Internet Payments

Secure & Reliable

Your data is encrypted and secure with us.
Godaddyseal image
VeraSafe Security Seal

Lethbridge Herald Newspaper Archives

- Page 1

Join us for 7 days to view your results

Enter your details to get started

or Login

What will you discover?

  • 108,666,265 Obituaries
  • 86,129,063 Archives
  • Birth & Marriages
  • Arrests & legal notices
  • And so much more
Issue Date:
Pages Available: 22

Search All United States newspapers

Research your ancestors and family tree, historical events, famous people and so much more!

Browse U.S. Newspaper Archives

googlemap

Select the state you are looking for from the map or the list below

OCR Text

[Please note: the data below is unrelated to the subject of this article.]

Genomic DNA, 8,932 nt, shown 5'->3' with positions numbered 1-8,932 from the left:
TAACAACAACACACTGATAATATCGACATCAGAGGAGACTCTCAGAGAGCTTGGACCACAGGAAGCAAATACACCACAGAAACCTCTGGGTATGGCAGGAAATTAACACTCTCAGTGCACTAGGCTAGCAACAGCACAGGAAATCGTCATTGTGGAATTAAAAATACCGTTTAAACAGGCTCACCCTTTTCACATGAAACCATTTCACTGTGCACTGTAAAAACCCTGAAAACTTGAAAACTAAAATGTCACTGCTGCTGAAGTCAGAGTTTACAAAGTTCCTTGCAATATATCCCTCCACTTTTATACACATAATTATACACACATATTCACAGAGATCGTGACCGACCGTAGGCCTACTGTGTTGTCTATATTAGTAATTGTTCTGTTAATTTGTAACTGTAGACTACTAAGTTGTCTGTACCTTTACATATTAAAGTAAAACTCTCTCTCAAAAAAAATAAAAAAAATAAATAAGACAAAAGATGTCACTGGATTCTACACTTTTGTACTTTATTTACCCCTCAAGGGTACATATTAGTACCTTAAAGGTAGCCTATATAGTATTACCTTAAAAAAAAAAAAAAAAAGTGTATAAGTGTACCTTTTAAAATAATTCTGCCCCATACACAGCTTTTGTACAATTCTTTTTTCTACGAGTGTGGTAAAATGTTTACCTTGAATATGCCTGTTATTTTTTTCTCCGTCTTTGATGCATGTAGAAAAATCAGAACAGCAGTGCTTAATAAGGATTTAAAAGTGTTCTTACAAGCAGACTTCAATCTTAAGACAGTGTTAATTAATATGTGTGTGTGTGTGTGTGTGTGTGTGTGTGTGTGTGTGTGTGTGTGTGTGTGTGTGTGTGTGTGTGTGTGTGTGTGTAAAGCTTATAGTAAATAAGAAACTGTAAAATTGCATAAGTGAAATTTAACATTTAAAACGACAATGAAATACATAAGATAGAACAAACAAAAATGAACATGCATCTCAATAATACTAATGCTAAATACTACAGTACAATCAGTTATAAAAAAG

Lethbridge Herald, The (Newspaper) - September 20, 1971, Lethbridge, Alberta FORECAST HIGH TUESDAY NEAR EJ The Lethlnidgc Herald VOL. LXIV No. 237 LETHBHIDGE, ALBERTA, MONDAY, SEPTEMBER 20, 1971 PRICE NOT OVER 30 CENTS TWO SECTIONS PAGES GM cuts work force at Ontario plants Trudeau looks for excuse to call vole? By DAVE McrNTOSH OTTAWA (CP) In the view of tfie opposition, the Trudeau government is looking for a good excuse to call a snap election. 'The government view seems to be that it is not searching for an wouldn't reject a good tme if it came along. Calling an election Is the sole responsibility of the prime minister, and Mr. Trudeau has been sayir.g since July that he has not ruled out a contest this fall. Whether the government believes it should face an election now before the economic situation worsens, as expected, is Mr. Trudeau's secret. But the opposition thinks the government believes this, and that is the key to the situation in Parliament at the moment. Leading opposition MPs say they do not want to present the government with an issue on which it could call a snap election. Thomas Bell, Conservative whip, said in the Com- mons Thursday that the government intends to blame the current economic troubles on President Toon's sur- charge on imports if it finds itself in an election cam- paign. The government had expected it Would take sit to eight weeks to put through its legislation to over, haul the income lax system. Now it has cut this estimate by half. The legislation is expected to get second reading Monday or Tuesday night and to be through all re- maining parliamentary stages in two to three weeks. The main reason for this speed, opposition MPs say, is that they don't >vant to be made to appear to be combating clauses in the income tax bill which will take nearly one million persons In low-income brackets off the tax rolls. The bill is scheduled to come into effect Jan. 1, 1972. Conservatives Careful A leading Conservative said liis party is being ex- tremely careful not to give the government any excuse to charge that the bill is being filibustered. Not all opposition MPs feel this way, however. Some said they would like to see an election as loon as possible. They would be glad to give the gov- ernment an excuse to call one, they added. Based on Mr. Trudeau's statements, the elec- tion date has been generally considered to be the sum- mer of 1972. But some observers say it nray not come until well Into 1973. July 25, 1073, is, by law, the last possible date for dissolution of this Parliament, elected in 1968, and naming of an election dale. Four governments in 1896, 1917, 1935 and 1945 trailed a full five years before going to the electorate. In each case, the election call came On the second last possible day. Only once has a government with a comfortable majority called an election after only three years of its term. That was the Lauricr administration of 1911. Until recently, the government has not been in any rush to bring forward again its legislation providing for distribution of million among Prairie farmers. But it may he more anxious to push through this legislation after last week's opposition assault on the administration's decision not to pay million owing to Western farmers under the Temporary Wheat Re- serves Act. This act will be repealed by the legislation, which will distribute million. Early passage of the income tax bill may allow the government to get out of its present embarrassment over non-payments under the Wheat Reserves Apt- Mosca teaches adult class TORONTO (CP) If you're interested in finding out Count Dracula's preference in gamma globulin, try skulking down the halls of Toronto's Centennial College at night this fall. If you "'ink that, lineman Angelo Mbsca of the Hamilton Tiger-Cats is a b i g meanie, you can tell liim so to lii-s face at a high schonl in Burlington. And if you want to learn litnv to lie down a tent in the tccili of a Sahara Desert sandstorm with Arabic knots, the Etobicoke recreation department is more than happy to supply an Arabic knot a mere pittance. Count Dracuk, Augclo Mosca and Etobicokc's Arabic knot experts have something in they're nil involved in one way or another in nr yj adult education courses being offered tills [all in Onlaviu. Frank Tliayer is the man offering the course on the occuit sciences at Centennial College. And he in- tends to devote at least one full lecture to vampires and werewolves, fact end fancy. Mr. Mosca is one of three Ti-Cats teaching a foot, ball IMIITSO at Burlington's General Brock High School. The oiKcrs are John Hohmnn and Bill Danychuk. Ilumbcr College lus a course called Tasting Wine for Knjoymenl. Oi. you run Ins Jour poker chips and fhavcd dock of cardr. over to York University and Ignr Kusyszyn'n course nn gambling. OSHAWA, Ont. (CP) Gen- eral Motors of Canada Ltd. an- nounced today it will be reduc- ing its combined work force at five Ontario by about seven per cent during the win- ter. Japanese competition was given as one of the maul rea- sons. The company said the maxi- mum number of workers that could be affected is 1.355 of a total work force ot at tire five locations. The breakdown on planned re- ductions is 000 at the Oshawa assembly plant, 525 at the St. Catharines, Ont'., assembly plant, 175 at the trim and trans- mission plants at Windsor Ont., and 55 at the Scarborough, Out., parts plant. A statement from the com- pany said employees will be no- tified Oct. 1 that they will be subject to layoff beginning Nov. 1. The reason was "production changes required in view of pro- jected market conditions influ- enced importantly by sales of foreign cars, particularly Japa- nese." ATTRITION CUTS TOLL The company said that be- cause of retirements and resigr nations, it is anticipated that the number to be laid off will be "substantially less than Nearly all employees laid off will be eligible for a company- operated layoff benefit program which, combined with unem- ployment insurance, brings ben- efits to about 90 per cent of reg- ular pay for up to about a year. The statement noted that sales of cars by overseas manu- facturers have accounted for about 16 per cent of total sales in the United States and about 26 per cent in Canada. GM's North American passen- ger car sales for August totalled this year, up about 3.3 per cent from the prevous Au- gust. The company's dealers sold North American passenger cars during the first ight myi.lh5 of the ''ear. an in- crease of almost lu per cent over the same period a year earlier. However, the company said sales earlier this year were iu- flated by deferred purchases after the end of a 94-day strike in December, 1970. Spokesmen for Ford Motor Co. of Canada Ltd. and Chrysler Canada Ltd. said no layoffs were planned. The Ford and C'JirysIer spokesmen said Cana- dian plants were being operated at capacity production rates. Montana hunter loses pants but gels bag DHUMMONND, Mont. (AP) Philipps went hunt- ing, Ink his pants but came back with a bear and moun- tain lion. Phillips, a 25-year-old engi- neering student, said he was scouting for elk near Drum- mond in western Montana when he was surprised by a bear, which he shot. He dressed it out but spilled blood on his clothing. Then, said the hunter, he was surprised by a mountain lion, apparently attracted by the scent of the bear's blood. Tlie cat took a swipe at Philipps, ripping off his pants. The hunter said his first shot missed, but his sec- ond killed the 98-pound cat. Without his pants, Phillips abandoned Ihe elk hunt. JEAN-LUC PEPIN sees bright side Canada could benefit OTTAWMCP The United States decision to free the dollar from gold could benefit Can- ada's commercial position Trade Minister Jean-Luc Pepin said today. And B r i t a i n 's prospective entry into the European Com- mon Market rail have a pro- found we work at a beneficial effect over the long run on Canada's trade with Eu- rope, he said. Mr. Pepin was addressing a group of businessmen and gov- ernment officials who took part in a Canadian trade and in- dustrial mission to West Ger- many in April. Members of the mission were called together by the trade de- partment to review progress made in cultivating business ties with Germany and plot fu- ture strategy. "Obviously the German mar- ket was high on our lists before the events of the last Mr. Pepin said, referring to the U.S. decision to end convertibil- ity of the dollar into gold and place an additional 10-per-cent tariff on imports. "It is higher now." PREDICTION RISKY To guess the new relationship between world currencies "once the dust has is a field where ar.gels fear to tread, said the trade minster. Canada, however, could bene- fit in foreign markets from (lie realignment. "Our dollar was set free to find its own level in May, 1970, and it has been reasonably steady since then at around six to seven per cent above its pre- vious level. "If other currencies were al- lowed to find their levels, they rould tend to appreciate in rela- tion to the U.S. dollar but more or less retain their relationslup between them. Since Canada took this step well over one year ago these currencies may be expected to appeciale in value in relationship to our dol- lar." Seen and heard About town 1.TUNTERS Garry Stockton. Harry Chapman and Norm Davis getting ready for the new season by tuning their motorcycles to a fine-pitched sound that attracts only ducks Colleen Copclaml missing the bus from Edmonton and managing (o be late for work. Bassett: it's final 'The Tely is dead' TORONTO (CP) Publisher John Bassett says there is "not the slightest possibility" he will reconsider his decision to close The Telegram. "The Tely is Mr. Bas- sett said in an interview. Any- body who hopes it may be sold to a prospective publisher is "All I want now is to be left In peace to arrange the most decent burial with all the dig- nity and grace I he said A meeting was hold today be- tween Bassett and union leaders. Bob Rupert, an interna- tional representative of the Newspaper Guild, said later that Mr. Bassett "painted an extremely bleak future" for the 95-year-old newspaper, which employs about persons. "No possibility of The Tele- gram surviving and prospering" was seen by its publisher, Mr. Rupert said, although "he agreed with us that it should survive." The employees atempted to. have reversed the decision which Mr. Bassett anounced Saturday to close the paper. A meeting was set for today between Mr. Basselt and union leaders at the 95-year-old news- paper, at which the employees will attempt to persuade Mr. Bassett to reverse the decision he announced Saturday. Mr. Bassell's announcement Saturday said the afternoon daily had lost million in the last two years and another Si- million loss was forecast this year. Mr. Bassett bristled at the suggestion in the interview that somebody might buy The Tele- gram and publish it. NO BUYER' "What buyer? You're dream- ing. There's no buyer. If The Telegram could be kept alive, I'd keep it alive and I'd publish it, "It is a dreadful disservice to try and raise hopes where no hope exists." Mr. Bassett added that his de- cision was taken before a union meeting of Telegram employees Thursday night, which voted au- thorization of a strike call in their current wage dispute. Sunday, the Council of To- ronto Newspaper Unions, which has been bargaining with The Telegram on behalf of 900 em- ployees, sent telegrams to Prime Minister Trudeau asking fnr an investigation under the Combines Act of the sale of the Telegram's subscription list to The Star. They charged the sale gives The Star, Toronto's only other afternoon English-language daily, "a monopoly in the after- noon field." They asked that the govern- ment step in to protect the jobs of Telegram employees "until the legality of the sale has been determined." Mr. Bassett said today the presses and plant of his dying newspaper have been leased to The Star for two years. Publisher Beland Honderich of The Star announced today his newspaper has purchased the subscription lists of the dy- ing Toronto Telegram for million. Meanwhile. Premier William Davis said his government is concerned about The Tele- gram, but "there's notliing we can do about it." FRONT PAGE ANNOUNCEMENT In a front page announcement Toronto Telegram publisher John Bas5elt said that a decision "has been taken to cease publication" in the near future. The Telegram is Canada's fourth largest newspaper wilh a circulation of daily. United Nations almost broke U THANT his last report Bloodstains foiuid in woman's car EDMONTON (CP) Blood- stains have been found in an automobile owned by a 29-year- old city woman who vanished Wednesday. Police said small bloodstains were found on a piece of car- peting in the rear sesv and in- side the trunk of the car own- ed by Mary Ann PleU. The car was "found on the lot of a used car dealer Friday. Mrs. Plett, reported missing by her husband, was last seen Wednesday leaving her real es- tate office to meet a prospec- tive client who wanted to see an acreage 11 miles southeast of (lie city. Her husband has offered a reward for information. Police, who said they believe Mrs. Plett may have been kid- napped, are using aircraft and tracking dogs in their search. Fear plague MELBOURNE, Australia (Reuter) Locust eggs spread over a area of neighboring New South Wales cou'd threaten Victoria state with the worst plague in its his- tory, Agriculture Minister Gil- bert Chandler said Monday. UNITED NATIONS (CP) The 26th meeting of the General Assembly opens Tuesday with! three widely-divergent subjects on the minds of all delegates China, selection of a new secre- tary-general and debt. Observers say that because of the debate over the entry of Communist China the three- month session could be one of the most newsworthy in many But Uiey also add that in terms of getting something done about the many problems facing the world, there is not much at the moment on the books. In that regard, probably tlio most significant move will be agreement to ban bacteriologi- cal warfare. Secretary-General U Thant, making his last report after 10 years of running the affairs of tile world organisation, has warned that the is on the verge of bankruptcy because of mounting debts resulting from past peacekeeping operations. SAYS WAR POSSIBLE And he warned in his report, released Sunday, that war could break out again in the Middle East, with new powers, presum- ably a reference to the super- powers, in danger of beir.g dragged in. Thant also called on the dele- will be 130 of them with the admission this year of three new small stales get on with the job of get- ting Communist China into the organization. Thant, long an advocate of seating Peking, apparently ad- ministered a slap at the United States' two-China policy by tell- ing members they should not get bogged down with legalisms. China is the greatest single matter facing the assembly. The United States is manoeuvr- ing to retain a seat for National- ist China. Tliant has said that the situa- tion is so frought with uncer- tainly he cannot say whether Peking will be invited in this year, but he had added that it could happen. The debate on China will pot start until mid-October. But ini- tial skirmishing will start this week when the general commit- tee discusses how the question vill be placed on the assembly's agenda. Meanwhile, as usual, foreign ministers from many countries will be here for the first weeks of the assembly, for pubb'c cere- monies and, more important, private U.S. ijeovtary William Rogers and Andre Gromyko of the Soviet Union will be here, as will External Affairs Minister Mitchell Sharp of Canada. Sharp is expected to talk with Gromyko and Foreign Secretary Alec Douglas-Home of Britain- It is not known whether he will see Rogers. The Canadian minister will be hero Tuesday for the opening and then will go home. He will return the following week for consultations and to address tha assembly. He speaks Wednes- day, Sept. 29. Revenue department issues Green Book Doctors again top list of high incomes OTTAWA (CP) Canada's tax-paying, self-employed doctors and surgeons reported average incomes of for 1969, an increase of 10.8 per cent over the preceding year. The 1971 edition of the reve- nue department's Green Book of tax figures, covering personal income tax returns for 1969 that, filed In Hie spring of slww that self-employed doctors and surgeons again lop Ihe list of high incomes. Not included among them are doctors and surgeons working on a full sala- ried basis. The Green Book, issued today, also reports that Onkvillc, Onl., again leads communities with the highest average pcr-lax- pnyer Sccond- was Sarnls with Tlicse compared with in Toronto and in Montreal. Tlie 10.8-pcr-cent increase in the average income of self-em- ployed doctors and surgeons, to from in 1906, compared with the 1968 increase of 6.7 per cent over 19C7's figure of J27..W. This jump, sources said, coin- cided with the full introduction of prepaid medical care insur- ance run by the federal and pro- vincial governments. Participat- ing doctors arc protected against non-collection of fees. Medical fee scales went up at tliu same lime. Second to Hie doctors and sur- geons, oclf-cmploycd lawyers and notaries had average in- comes of reported in Hair :969 tai returns. This figure compared wilh in 1908 and is an in- crease of 9.7 per cent. Self-employed engineers and architects, third-ranking for the second year, hnd average in- comes of a decline for tire year from in 1968. For than two out of three taxpayers, the employees of business cnlrr- prises, average income was before taxes in This figure was up from in 1968. Returns from lax- payers were analysed in tin revenue deportment report. To- gether, they had incomes lolal- ling S44.91 billion, and taxable incomes of S29.79 billion. Fed- eral taxes on Ihnl: ran tn hfflion. Some other highlights of the report: in the 40-44 age group reported the highest average in- comes, wliile women aged S3 to 39 reported Ihe high- est annual incomes among women, In five-year ago groupings, the largest absolute number of taxpayers, men and women, wj.s under 2o and their average income was 99 listed cities, tho one wilh the lowest average in- Portage la Prairie, Man. Tho average in- come of all taxpayers in the 99 listed cities was and these 99 paid 76.04 per cent of all 1969 federal income taxes. cost Hie government 73 cents to collect each owing (n it, tho smallest cost duct 1915. In 1950, by comparison, it cost to collect largest number of tax- payers, reported Iho.ir total incomes were in the bracket between and a year, and the next larg- est group, reported in- comes between and in 1969. indication of the dispar- ity of incomes per capita be- tween one province and another was indicated in the average federal lax paid by laxable per- sons. The averages were: New- foundland Nova Scolia Prince Edward Island New Brunswick Quebec Ontario Manitoba Saskatchewan Alberta and British Columbia 'Have you one with our country on Millions without papers LONDON (AP) Millions of Britons were without their main daily newspapers today as pub- lishers shut down the presses over a pay dispute. Tile only pap'T Londoners could buy was Communist. T li e Newspaper Publishers Association ordered Britain's eight national dailies and two local London evening papers closed until a dispute is settled wilh a printer's union. Tlie 10 papers have a combined circu- lation of about 16.5 million. More than 30.000 printers, journalists and other newspaper employees were affected by Ihe shutdown. Trying to medinte the dispute, Vic Feather, general secretary of the Trades Union Congress, Britain's labor confederation, was meeting today with officials of the union involved, the Na- tional Graphical Association. But Feather said be was "not loo optimistic" about an early settlement. ;